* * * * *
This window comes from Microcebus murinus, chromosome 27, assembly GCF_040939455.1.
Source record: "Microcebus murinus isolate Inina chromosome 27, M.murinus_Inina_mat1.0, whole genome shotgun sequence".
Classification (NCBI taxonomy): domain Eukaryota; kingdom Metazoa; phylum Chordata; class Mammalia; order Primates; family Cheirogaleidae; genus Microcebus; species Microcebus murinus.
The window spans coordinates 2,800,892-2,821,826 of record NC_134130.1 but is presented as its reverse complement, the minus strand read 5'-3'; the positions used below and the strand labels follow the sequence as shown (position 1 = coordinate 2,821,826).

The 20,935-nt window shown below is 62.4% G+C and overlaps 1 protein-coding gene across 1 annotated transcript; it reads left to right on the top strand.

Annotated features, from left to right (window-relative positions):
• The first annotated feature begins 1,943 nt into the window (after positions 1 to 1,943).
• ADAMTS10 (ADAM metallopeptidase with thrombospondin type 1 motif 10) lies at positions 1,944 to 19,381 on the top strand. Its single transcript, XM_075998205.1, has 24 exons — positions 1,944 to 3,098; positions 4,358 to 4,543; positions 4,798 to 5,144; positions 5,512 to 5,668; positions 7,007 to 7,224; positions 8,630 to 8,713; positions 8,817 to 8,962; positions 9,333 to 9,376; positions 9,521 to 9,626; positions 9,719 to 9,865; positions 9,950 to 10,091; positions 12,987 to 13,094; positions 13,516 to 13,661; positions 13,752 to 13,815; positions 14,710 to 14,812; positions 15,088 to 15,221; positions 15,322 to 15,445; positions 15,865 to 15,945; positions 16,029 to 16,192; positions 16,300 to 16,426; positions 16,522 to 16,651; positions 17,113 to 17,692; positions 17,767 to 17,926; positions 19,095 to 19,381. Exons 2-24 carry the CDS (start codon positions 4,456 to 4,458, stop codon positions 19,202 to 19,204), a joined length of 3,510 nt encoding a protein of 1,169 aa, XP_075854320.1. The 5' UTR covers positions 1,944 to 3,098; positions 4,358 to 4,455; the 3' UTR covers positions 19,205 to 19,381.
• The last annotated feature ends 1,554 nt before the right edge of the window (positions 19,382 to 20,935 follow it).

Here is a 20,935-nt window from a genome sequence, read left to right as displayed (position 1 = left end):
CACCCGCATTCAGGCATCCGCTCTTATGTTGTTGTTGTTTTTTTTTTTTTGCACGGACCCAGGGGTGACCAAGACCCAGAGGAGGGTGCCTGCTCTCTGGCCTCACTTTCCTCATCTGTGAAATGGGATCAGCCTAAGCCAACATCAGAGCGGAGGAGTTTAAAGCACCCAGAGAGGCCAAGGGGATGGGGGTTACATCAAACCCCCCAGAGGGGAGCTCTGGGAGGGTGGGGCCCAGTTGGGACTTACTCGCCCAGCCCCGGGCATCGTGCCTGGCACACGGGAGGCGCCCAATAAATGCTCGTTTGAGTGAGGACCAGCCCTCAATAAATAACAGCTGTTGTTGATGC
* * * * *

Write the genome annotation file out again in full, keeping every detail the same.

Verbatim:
This window comes from Microcebus murinus, chromosome 27, assembly GCF_040939455.1.
Source record: "Microcebus murinus isolate Inina chromosome 27, M.murinus_Inina_mat1.0, whole genome shotgun sequence".
Classification (NCBI taxonomy): domain Eukaryota; kingdom Metazoa; phylum Chordata; class Mammalia; order Primates; family Cheirogaleidae; genus Microcebus; species Microcebus murinus.
The window spans coordinates 2,800,892-2,821,826 of record NC_134130.1 but is presented as its reverse complement, the minus strand read 5'-3'; the positions used below and the strand labels follow the sequence as shown (position 1 = coordinate 2,821,826).

The 20,935-nt window shown below is 62.4% G+C and overlaps 1 protein-coding gene across 1 annotated transcript; it reads left to right on the top strand.

Annotated features, from left to right (window-relative positions):
• The first annotated feature begins 1,943 nt into the window (after positions 1 to 1,943).
• ADAMTS10 (ADAM metallopeptidase with thrombospondin type 1 motif 10) lies at positions 1,944 to 19,381 on the top strand. Its single transcript, XM_075998205.1, has 24 exons — positions 1,944 to 3,098; positions 4,358 to 4,543; positions 4,798 to 5,144; positions 5,512 to 5,668; positions 7,007 to 7,224; positions 8,630 to 8,713; positions 8,817 to 8,962; positions 9,333 to 9,376; positions 9,521 to 9,626; positions 9,719 to 9,865; positions 9,950 to 10,091; positions 12,987 to 13,094; positions 13,516 to 13,661; positions 13,752 to 13,815; positions 14,710 to 14,812; positions 15,088 to 15,221; positions 15,322 to 15,445; positions 15,865 to 15,945; positions 16,029 to 16,192; positions 16,300 to 16,426; positions 16,522 to 16,651; positions 17,113 to 17,692; positions 17,767 to 17,926; positions 19,095 to 19,381. Exons 2-24 carry the CDS (start codon positions 4,456 to 4,458, stop codon positions 19,202 to 19,204), a joined length of 3,510 nt encoding a protein of 1,169 aa, XP_075854320.1. The 5' UTR covers positions 1,944 to 3,098; positions 4,358 to 4,455; the 3' UTR covers positions 19,205 to 19,381.
• The last annotated feature ends 1,554 nt before the right edge of the window (positions 19,382 to 20,935 follow it).

Here is a 20,935-nt window from a genome sequence, read left to right as displayed (position 1 = left end):
CACCCGCATTCAGGCATCCGCTCTTATGTTGTTGTTGTTTTTTTTTTTTTGCACGGACCCAGGGGTGACCAAGACCCAGAGGAGGGTGCCTGCTCTCTGGCCTCACTTTCCTCATCTGTGAAATGGGATCAGCCTAAGCCAACATCAGAGCGGAGGAGTTTAAAGCACCCAGAGAGGCCAAGGGGATGGGGGTTACATCAAACCCCCCAGAGGGGAGCTCTGGGAGGGTGGGGCCCAGTTGGGACTTACTCGCCCAGCCCCGGGCATCGTGCCTGGCACACGGGAGGCGCCCAATAAATGCTCGTTTGAGTGAGGACCAGCCCTCAATAAATAACAGCTGTTGTTGATGC